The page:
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Linux on a Gigapro 733

As of late January 2002, Fry's offers a turn key linux box called a GigaPro 733. This item came with a sticker price of $350 and has been offered at $400 with Earthlink $200 rebate, at $300 no-rebate, and at a higher price with Windoze XP, generally with rebates as well. Recently advertised for $249.99, and available at outpost.com (follow link above because outpost search fails to show it) if you don't live in a Fry's town. This is a turn-key Linux box -- you supply monitor and probably modem and that is about all!

As of August 2002, this box has not been available for several months as it is obsolete and replaced with faster offerings. Fry's has not sent me one of those to test. A quick look in the store showed a much improved installation "Thiz Linux" that might actually be usable. The Gigapro 733 reviewed here lives on in production running Debian 24x7.

Gigapro 733

The keyboard is smallish but functional with lots of keys, including a full set of "internet" keys. The last assembled box I bought other than laptops was a 386SX, many years ago. It would be difficult to even buy the pieces to assemble this box for anywhere near 300 bucks. While certainly not bleeding edge, this box provides respectable power and resources. It should be fine as well for windoze 98 or ME or NT. For windoze 2000 or XP you will need to add memory and at least the cost of the hardware for the "operating system". Here you have a box approaching what Raymond says will be the undoing of Microsoft.

Linux on the GigaPro

Kicking the tires

Plug in power, monitor, mouse, keyboard, speakers. Power it up and the system boots and runs something called Fast Window Linux. All works -- comes up in GUI mode and presents the various apps that have been provided by the vendor including Netscape, Corel WordPerfect 8 for Linux, Kmail, file system browser, and media player. All appears to work, but it only lasted about 30 minutes here. After all, we did not buy it for a no-name Linux but for the hardware! I did not test any ports with this operating system.

Fast Window Linux then appears to be a very dumbed-down Linux. It sports no text consoles, only 640x480 resolution, and apparently not even the ability to open an X terminal and look around. The apps work, but you can basicly do only one thing at a time. Very crude. Possibly suitable for a beginning computer user but does not hold a candle to any major Linux distribution.

Re-install a few times

Next we tried some different Linux distros. The vendor suggests RedHat, Mandrake, and SuSE. I presume these will all do well, but our preference is for Debian. Therefore I tried Corel 1.2, Progeny, and Libranet. Of these, Libranet (1.9.1) was the easiest to get running quickly. I also used the supplied Fast Window CD to image the box at one point. With that re-image, the sample sound files originally supplied were absent. If you get the box, I would suggest using the supplied fancy keyboard and trying some of the extra keys to see if any work. It could be that there is more to FW Linux than I saw, but I doubt it.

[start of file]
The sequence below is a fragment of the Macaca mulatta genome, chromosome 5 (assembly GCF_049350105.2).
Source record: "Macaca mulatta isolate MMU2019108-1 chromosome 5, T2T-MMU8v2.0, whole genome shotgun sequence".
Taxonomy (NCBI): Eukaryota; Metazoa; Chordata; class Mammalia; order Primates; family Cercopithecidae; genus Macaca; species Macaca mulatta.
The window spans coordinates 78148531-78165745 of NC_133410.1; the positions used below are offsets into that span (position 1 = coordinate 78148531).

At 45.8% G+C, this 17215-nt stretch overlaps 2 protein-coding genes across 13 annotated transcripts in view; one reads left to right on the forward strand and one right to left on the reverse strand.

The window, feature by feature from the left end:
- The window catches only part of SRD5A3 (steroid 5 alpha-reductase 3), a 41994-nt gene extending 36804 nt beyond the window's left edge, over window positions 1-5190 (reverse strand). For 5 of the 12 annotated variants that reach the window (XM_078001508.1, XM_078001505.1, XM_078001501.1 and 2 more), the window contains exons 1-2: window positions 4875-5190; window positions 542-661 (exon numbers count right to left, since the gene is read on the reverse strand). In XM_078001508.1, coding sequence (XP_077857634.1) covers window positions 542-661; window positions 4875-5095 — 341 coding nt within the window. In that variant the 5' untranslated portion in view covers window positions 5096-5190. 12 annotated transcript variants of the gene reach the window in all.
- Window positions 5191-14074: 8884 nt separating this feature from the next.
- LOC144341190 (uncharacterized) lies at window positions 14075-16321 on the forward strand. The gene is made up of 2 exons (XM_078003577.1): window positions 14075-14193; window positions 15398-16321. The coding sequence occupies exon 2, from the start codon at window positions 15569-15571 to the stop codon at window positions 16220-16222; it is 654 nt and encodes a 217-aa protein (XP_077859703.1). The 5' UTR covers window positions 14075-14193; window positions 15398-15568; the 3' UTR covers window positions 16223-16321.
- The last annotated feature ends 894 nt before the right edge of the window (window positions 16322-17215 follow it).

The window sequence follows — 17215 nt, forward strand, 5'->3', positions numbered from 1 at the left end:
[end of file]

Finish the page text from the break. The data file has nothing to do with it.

Now for one that works...

I used Libranet Linux. 1.9.1 ISO After installation, I fixed up /etc/apt/sources.list to point to current unstable and proceeded to upgrade (apt-get update ; apt-get upgrade) in order to convert to regular Debian distro.


Configuring this box is easy with Libranet: configure X by selecting the Trident X server. X windows works in 1024x768 resolution with 16-bit depth. Here is my XF86Config file. I am using XFree86 xserver-xfree86 version 4.1.0-14 from Debian unstable.

Advanced Power Management

This is a desktop, so why APM? Well, it is also an ATX case and will shut the box down on command. I built the 2.4.17 kernel with APM as a module, then added "Enable PM at boot time" and "Use real mode APM BIOS call to power off" for good measure. I also use "Magic SysRq key" in the Kernel Hacking section. This gets you Alt+SysRq+{key} to Sync the file system, Unmount file systems, Boot, or turn Off the system. Using halt command also resulted in a power off. apm -s works to put it to sleep too, and it wakens with a key on keyboard.


All drives operable -- CD, Hard drive, and floppy.


With Libranet use alsaconf to select the VIA686 and you have sound.


Modprobe 8139too to run.


Arrgh! I think this device fits in the category of pctel. There is a pctel-0.8.6.tar.gz as well as an 0.9 version out there. Both compile nicely and and load properly when told this is via686a. The 0.8.6 version results in a segfault when accessing the modem with Kermit. The 0.9 version boots the box! Conclude this is not worth messing with -- get yourself a nice external modem and use it. If you get this one working, please write.

External ports

The external ports are


This box seems like a very decent deal for Feb 2002. The only thing not yet working here is the pctel modem which I think fits in the category of "winmodem", meaning it really is not a modem. Presumably the vendor has built support into his Fast Window linux because his system would not be usable without it. Even if it should not be usable, one can easily plug an external modem in to the single serial port, or put a real modem in the box. One of the big plusses with this box is that since Linux is supplied with it, you have reasonable assurance that the hardware is supported. The modem is a mild disappointment. Want of an AGP slot is also disappointing, but the supplied Trident chip is not shabby unless you are a gamer.

Last modified 28 Aug 2002 by
D. W. Wieboldt, dwiebold@cactus.org